Throughout the year, Restaurant Editor Bill Addison will travel the country to chronicle what's happening in America's dining scene and to formulate his list of the essential 38 restaurants in America. Follow his progress in this travelogue/review series, The Road to the 38, and check back at the end of the year to find out which restaurants made the cut.
A slim woman, wearing a red dress and perhaps slightly inebriated, leaned toward us over her Grand Marnier soufflé. Her table was nine inches away. "You guys must be foodies, the way you talk about what's in front of you," she said.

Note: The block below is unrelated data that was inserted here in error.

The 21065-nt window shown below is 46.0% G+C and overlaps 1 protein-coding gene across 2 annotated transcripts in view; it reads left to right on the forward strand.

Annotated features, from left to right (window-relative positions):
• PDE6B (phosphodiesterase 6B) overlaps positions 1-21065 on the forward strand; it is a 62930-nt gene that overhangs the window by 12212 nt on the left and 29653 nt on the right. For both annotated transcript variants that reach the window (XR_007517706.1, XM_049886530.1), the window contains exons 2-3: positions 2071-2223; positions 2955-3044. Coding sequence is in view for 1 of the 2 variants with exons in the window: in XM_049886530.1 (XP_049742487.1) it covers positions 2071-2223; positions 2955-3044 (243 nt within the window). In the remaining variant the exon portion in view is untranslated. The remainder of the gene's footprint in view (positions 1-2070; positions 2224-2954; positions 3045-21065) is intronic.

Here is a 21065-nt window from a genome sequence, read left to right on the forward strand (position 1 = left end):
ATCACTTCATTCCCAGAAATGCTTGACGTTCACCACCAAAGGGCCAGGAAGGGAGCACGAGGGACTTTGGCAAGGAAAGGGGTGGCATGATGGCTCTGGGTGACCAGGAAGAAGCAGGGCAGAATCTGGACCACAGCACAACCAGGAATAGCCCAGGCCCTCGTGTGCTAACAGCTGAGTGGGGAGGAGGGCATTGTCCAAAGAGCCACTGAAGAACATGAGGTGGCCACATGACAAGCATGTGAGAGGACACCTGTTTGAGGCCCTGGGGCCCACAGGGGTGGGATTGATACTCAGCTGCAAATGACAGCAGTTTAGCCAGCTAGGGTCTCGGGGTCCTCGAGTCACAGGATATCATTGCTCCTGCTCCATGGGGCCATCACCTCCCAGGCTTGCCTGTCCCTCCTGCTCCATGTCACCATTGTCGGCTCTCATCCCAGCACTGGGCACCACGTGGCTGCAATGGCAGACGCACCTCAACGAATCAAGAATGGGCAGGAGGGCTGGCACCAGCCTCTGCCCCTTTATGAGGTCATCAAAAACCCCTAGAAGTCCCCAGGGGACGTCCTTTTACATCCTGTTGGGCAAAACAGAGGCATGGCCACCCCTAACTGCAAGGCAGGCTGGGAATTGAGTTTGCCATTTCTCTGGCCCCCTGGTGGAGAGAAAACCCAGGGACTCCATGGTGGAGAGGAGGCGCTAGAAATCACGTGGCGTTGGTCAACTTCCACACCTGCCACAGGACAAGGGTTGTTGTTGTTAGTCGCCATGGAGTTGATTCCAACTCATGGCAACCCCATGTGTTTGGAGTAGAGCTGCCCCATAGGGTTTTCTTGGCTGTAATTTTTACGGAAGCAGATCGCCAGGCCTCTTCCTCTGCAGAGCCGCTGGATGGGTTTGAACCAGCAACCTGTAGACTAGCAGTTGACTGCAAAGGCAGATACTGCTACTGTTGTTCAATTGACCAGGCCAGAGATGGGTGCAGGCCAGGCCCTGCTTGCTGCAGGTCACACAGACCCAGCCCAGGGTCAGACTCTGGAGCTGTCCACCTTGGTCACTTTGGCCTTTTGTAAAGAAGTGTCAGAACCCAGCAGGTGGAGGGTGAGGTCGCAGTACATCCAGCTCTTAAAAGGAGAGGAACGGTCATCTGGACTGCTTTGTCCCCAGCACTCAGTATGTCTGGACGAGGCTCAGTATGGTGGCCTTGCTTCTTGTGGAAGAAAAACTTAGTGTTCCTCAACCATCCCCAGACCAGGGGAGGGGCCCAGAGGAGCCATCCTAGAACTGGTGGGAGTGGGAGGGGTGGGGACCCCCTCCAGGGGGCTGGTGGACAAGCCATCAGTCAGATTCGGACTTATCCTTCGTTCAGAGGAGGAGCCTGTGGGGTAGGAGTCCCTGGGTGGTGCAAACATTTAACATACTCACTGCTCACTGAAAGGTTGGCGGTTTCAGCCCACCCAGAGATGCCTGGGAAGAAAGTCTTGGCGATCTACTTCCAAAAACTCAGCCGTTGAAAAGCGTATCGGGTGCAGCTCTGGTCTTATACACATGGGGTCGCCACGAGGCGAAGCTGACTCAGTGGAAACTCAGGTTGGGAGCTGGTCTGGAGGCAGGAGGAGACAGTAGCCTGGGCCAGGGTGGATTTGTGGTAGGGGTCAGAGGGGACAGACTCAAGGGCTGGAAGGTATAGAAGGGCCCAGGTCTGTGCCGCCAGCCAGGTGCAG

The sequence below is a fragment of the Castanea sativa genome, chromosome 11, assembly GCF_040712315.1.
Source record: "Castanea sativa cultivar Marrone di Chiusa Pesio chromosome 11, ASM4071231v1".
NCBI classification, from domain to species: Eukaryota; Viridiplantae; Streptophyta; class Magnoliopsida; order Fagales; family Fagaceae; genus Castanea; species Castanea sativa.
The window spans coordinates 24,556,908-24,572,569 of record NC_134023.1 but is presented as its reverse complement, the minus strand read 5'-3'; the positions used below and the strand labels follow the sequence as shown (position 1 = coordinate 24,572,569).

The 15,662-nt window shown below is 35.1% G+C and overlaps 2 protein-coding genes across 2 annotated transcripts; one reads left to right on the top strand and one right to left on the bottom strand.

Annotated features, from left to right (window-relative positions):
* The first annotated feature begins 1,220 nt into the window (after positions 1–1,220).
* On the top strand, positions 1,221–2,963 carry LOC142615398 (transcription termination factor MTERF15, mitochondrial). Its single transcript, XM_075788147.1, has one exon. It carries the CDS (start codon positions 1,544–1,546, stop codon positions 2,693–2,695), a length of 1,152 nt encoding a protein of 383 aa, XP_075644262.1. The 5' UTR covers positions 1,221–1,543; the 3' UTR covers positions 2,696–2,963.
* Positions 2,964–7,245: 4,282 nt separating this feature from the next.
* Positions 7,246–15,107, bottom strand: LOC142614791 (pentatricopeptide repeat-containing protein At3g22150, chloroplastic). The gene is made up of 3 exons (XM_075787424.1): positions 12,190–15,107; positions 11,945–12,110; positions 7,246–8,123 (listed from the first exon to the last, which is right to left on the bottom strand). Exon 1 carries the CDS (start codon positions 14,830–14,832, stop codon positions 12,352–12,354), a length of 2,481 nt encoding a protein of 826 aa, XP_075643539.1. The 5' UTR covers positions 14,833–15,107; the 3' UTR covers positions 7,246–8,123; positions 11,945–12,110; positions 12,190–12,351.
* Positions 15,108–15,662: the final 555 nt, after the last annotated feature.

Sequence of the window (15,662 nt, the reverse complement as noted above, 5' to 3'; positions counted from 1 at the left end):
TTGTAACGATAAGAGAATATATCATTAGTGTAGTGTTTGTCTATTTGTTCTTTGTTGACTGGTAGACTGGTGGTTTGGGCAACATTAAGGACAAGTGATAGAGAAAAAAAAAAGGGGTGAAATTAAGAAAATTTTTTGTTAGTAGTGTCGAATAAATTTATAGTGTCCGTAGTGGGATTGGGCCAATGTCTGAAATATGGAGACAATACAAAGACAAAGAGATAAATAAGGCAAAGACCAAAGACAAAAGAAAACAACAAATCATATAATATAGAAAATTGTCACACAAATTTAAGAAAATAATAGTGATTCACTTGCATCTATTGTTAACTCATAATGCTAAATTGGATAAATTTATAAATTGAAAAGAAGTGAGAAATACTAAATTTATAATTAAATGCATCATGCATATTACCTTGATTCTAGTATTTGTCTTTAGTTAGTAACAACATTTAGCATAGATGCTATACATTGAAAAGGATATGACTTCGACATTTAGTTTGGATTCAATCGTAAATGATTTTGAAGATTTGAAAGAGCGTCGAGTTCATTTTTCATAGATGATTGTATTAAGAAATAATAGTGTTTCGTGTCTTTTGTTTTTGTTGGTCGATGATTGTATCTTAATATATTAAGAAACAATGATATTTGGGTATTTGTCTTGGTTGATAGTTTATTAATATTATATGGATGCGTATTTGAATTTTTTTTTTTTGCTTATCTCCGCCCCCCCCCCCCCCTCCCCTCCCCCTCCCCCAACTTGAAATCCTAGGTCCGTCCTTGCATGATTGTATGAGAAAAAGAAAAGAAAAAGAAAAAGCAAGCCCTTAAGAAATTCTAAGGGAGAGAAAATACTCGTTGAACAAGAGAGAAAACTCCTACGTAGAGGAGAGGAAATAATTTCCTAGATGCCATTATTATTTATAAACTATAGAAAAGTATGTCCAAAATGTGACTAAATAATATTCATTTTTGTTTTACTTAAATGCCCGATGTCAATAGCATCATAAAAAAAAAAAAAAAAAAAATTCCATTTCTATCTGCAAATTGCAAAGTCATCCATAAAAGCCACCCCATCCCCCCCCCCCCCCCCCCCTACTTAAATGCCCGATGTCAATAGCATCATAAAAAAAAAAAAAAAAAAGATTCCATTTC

"Don't curse us with that label," replied Robert Sietsema, my colleague. "But we do enjoy eating," added my other comrade, Ryan Sutton.
The three of us, Eater's trio of critics, were dining at La Grenouille, Manhattan's last remaining bastion from the heady days of French haute cuisine. The restaurant opened in 1962 and outlasted gilded contemporaries like Lespinasse (which closed in 2003) and Lutèce (it shuttered in 2004). Its sumptuous room—a trademark extravagance of towering flower arrangements, white tablecloths, scarlet banquettes, heavy mirrors, and the dining room's flattering, drawn-butter glow—remains a sanctuary for the wealthy, attended by tuxedoed servers with thick Gallic accents.